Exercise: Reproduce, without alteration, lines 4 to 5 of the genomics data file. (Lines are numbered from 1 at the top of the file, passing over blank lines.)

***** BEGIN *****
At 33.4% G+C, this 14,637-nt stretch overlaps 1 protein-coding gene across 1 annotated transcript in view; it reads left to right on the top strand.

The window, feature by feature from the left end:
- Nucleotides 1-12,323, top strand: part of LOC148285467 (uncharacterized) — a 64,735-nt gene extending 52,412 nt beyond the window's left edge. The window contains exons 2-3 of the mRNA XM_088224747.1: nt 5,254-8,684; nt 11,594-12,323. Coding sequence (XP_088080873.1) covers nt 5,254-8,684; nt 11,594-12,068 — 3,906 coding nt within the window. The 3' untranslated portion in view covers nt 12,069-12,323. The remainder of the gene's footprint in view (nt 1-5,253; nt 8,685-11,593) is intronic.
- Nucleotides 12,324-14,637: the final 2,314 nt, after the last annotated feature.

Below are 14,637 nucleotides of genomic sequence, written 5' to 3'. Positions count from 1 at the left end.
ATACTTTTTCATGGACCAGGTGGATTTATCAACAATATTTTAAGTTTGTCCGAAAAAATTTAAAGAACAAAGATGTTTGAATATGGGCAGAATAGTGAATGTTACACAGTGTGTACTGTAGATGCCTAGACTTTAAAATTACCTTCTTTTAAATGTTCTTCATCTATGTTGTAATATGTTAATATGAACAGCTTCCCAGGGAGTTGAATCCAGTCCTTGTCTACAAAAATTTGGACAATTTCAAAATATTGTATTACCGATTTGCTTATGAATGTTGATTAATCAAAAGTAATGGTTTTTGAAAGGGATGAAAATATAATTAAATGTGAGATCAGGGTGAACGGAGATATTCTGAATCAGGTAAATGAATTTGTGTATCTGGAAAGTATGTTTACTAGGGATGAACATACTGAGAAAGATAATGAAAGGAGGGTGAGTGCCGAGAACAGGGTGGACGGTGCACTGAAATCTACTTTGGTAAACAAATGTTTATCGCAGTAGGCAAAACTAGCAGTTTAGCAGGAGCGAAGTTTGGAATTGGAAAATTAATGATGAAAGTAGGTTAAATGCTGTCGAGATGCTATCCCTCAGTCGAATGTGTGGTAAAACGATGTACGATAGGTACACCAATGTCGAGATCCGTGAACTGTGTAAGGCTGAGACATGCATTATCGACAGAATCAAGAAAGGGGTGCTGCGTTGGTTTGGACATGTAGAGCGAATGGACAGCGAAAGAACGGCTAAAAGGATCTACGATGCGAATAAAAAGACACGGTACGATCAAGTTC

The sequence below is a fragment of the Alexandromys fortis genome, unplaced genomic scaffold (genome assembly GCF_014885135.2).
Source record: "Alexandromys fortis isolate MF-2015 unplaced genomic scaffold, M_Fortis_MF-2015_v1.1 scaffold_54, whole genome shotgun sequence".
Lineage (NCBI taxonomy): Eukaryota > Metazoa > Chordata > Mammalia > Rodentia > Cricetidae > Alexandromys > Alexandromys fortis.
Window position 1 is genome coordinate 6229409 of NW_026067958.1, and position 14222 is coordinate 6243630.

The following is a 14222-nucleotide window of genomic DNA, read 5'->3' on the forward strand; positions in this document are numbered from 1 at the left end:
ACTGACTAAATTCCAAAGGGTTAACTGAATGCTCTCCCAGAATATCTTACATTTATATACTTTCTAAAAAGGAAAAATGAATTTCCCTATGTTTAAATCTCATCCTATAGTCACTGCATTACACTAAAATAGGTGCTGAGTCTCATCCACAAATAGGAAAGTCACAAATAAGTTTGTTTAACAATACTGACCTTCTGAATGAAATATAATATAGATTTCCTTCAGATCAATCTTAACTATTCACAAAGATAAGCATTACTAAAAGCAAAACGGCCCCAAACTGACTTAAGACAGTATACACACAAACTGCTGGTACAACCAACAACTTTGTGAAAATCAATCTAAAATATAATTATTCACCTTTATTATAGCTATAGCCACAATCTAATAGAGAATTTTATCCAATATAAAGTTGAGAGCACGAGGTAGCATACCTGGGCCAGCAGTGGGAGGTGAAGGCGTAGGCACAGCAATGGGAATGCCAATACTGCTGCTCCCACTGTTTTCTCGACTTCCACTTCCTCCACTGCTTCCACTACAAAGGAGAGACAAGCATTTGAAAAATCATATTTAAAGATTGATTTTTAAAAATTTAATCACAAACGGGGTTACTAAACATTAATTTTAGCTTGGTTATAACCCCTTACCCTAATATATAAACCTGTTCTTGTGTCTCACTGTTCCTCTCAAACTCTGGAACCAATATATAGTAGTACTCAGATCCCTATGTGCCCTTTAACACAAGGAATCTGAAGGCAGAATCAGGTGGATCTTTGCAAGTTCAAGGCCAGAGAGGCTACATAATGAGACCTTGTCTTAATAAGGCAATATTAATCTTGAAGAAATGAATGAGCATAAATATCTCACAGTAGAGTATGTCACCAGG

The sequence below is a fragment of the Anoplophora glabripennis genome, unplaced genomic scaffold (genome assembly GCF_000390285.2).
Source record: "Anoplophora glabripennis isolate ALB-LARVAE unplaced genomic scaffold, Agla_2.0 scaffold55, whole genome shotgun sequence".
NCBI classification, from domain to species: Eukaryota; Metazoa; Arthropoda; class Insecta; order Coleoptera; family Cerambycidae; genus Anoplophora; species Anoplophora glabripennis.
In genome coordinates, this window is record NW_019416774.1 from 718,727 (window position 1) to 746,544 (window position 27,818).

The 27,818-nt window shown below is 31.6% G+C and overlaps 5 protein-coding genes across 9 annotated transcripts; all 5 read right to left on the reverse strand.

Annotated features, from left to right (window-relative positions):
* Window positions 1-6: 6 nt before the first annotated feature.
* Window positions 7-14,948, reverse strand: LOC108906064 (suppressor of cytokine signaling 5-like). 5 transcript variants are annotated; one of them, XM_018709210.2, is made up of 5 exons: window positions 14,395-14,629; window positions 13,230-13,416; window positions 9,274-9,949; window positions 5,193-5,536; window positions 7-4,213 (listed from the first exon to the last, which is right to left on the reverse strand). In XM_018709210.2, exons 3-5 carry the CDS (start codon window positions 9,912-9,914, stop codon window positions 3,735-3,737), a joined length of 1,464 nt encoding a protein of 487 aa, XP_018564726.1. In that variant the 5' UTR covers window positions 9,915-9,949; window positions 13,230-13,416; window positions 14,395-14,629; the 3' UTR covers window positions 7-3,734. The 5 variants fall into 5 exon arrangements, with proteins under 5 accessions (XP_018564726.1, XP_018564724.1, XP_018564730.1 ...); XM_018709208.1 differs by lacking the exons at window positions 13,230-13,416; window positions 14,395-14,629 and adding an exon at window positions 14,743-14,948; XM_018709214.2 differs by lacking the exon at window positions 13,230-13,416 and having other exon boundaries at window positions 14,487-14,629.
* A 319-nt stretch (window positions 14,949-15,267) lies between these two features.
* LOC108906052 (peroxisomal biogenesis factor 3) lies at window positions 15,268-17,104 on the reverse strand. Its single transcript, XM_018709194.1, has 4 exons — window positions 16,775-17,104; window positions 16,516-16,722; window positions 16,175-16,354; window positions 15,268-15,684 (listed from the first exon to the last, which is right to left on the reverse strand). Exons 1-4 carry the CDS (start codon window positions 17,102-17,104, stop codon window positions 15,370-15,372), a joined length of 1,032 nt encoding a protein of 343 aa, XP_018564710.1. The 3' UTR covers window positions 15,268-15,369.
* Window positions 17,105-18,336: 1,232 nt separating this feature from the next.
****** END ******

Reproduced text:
- Nucleotides 12,324-14,637: the final 2,314 nt, after the last annotated feature.

Below are 14,637 nucleotides of genomic sequence, written 5' to 3'. Positions count from 1 at the left end.